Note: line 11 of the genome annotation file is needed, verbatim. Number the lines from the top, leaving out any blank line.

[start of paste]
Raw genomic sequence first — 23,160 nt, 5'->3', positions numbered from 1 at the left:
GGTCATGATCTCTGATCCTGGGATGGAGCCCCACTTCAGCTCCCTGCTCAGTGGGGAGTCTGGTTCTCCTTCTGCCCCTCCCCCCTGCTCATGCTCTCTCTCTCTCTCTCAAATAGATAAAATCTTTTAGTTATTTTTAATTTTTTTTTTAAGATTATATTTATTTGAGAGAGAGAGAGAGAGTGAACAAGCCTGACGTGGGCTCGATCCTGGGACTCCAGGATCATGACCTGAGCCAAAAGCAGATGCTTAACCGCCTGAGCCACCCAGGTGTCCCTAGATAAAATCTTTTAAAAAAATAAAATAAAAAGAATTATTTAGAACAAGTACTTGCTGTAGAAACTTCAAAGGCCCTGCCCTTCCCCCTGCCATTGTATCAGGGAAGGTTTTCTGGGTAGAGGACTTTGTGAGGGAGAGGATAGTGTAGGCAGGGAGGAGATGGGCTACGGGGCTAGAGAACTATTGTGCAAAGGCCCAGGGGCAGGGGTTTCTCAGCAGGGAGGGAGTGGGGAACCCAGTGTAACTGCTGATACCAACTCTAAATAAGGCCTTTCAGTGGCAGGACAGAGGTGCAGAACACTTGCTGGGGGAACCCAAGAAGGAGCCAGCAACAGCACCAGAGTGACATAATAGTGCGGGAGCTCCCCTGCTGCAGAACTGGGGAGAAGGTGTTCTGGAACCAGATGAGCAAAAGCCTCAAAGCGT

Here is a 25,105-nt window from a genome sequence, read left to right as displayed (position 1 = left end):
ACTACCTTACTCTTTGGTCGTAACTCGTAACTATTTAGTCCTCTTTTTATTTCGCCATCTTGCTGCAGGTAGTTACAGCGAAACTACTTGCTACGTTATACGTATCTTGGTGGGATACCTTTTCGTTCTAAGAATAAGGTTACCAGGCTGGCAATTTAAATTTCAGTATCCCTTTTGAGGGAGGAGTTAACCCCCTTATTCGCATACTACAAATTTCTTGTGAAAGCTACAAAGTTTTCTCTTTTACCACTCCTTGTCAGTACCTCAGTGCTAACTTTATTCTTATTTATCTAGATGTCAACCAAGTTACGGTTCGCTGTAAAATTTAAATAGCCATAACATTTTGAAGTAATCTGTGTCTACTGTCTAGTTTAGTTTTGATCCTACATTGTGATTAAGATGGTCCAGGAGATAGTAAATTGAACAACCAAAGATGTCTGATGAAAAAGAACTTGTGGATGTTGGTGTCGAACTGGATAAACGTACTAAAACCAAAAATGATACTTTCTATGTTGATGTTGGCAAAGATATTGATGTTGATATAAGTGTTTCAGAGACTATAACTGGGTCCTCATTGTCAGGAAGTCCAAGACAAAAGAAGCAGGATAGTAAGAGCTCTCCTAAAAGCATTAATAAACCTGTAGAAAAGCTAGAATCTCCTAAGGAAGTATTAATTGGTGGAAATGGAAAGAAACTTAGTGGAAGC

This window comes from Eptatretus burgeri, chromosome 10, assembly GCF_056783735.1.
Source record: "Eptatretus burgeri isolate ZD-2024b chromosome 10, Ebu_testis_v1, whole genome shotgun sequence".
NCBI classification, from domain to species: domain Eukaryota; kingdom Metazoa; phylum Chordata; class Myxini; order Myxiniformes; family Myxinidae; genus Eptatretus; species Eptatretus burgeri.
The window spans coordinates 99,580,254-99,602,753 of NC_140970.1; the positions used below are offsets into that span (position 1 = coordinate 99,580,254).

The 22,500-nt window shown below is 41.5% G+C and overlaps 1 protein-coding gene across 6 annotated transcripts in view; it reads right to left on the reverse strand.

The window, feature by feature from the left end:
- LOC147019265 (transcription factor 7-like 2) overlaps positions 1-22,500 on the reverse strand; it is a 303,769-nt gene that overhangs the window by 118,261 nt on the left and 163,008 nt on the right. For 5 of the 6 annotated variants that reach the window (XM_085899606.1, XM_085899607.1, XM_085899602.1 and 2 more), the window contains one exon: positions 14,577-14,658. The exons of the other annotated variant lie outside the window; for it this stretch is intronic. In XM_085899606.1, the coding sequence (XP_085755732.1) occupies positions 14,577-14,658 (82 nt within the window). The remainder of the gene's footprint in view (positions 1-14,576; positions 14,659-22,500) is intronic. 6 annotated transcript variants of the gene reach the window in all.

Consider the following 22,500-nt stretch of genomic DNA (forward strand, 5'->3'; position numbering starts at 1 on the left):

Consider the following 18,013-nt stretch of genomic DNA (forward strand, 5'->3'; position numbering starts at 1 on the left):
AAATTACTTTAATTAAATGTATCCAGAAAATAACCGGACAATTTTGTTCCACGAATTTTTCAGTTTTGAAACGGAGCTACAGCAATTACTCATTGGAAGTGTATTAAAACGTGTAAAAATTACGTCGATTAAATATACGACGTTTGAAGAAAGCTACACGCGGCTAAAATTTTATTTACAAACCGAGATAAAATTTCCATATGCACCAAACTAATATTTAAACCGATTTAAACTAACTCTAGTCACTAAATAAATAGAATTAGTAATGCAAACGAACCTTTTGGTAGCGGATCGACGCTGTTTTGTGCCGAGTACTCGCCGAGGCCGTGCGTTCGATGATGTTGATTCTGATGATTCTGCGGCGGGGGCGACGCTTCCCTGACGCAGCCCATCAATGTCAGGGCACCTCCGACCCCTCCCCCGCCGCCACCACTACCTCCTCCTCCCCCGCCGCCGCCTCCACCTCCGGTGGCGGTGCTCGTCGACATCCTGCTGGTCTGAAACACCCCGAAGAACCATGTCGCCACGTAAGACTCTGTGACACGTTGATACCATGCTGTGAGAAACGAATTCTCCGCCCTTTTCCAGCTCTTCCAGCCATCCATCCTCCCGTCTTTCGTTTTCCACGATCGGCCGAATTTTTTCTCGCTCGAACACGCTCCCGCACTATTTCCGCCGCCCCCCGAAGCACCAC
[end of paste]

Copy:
- LOC147019265 (transcription factor 7-like 2) overlaps positions 1-22,500 on the reverse strand; it is a 303,769-nt gene that overhangs the window by 118,261 nt on the left and 163,008 nt on the right. For 5 of the 6 annotated variants that reach the window (XM_085899606.1, XM_085899607.1, XM_085899602.1 and 2 more), the window contains one exon: positions 14,577-14,658. The exons of the other annotated variant lie outside the window; for it this stretch is intronic. In XM_085899606.1, the coding sequence (XP_085755732.1) occupies positions 14,577-14,658 (82 nt within the window). The remainder of the gene's footprint in view (positions 1-14,576; positions 14,659-22,500) is intronic. 6 annotated transcript variants of the gene reach the window in all.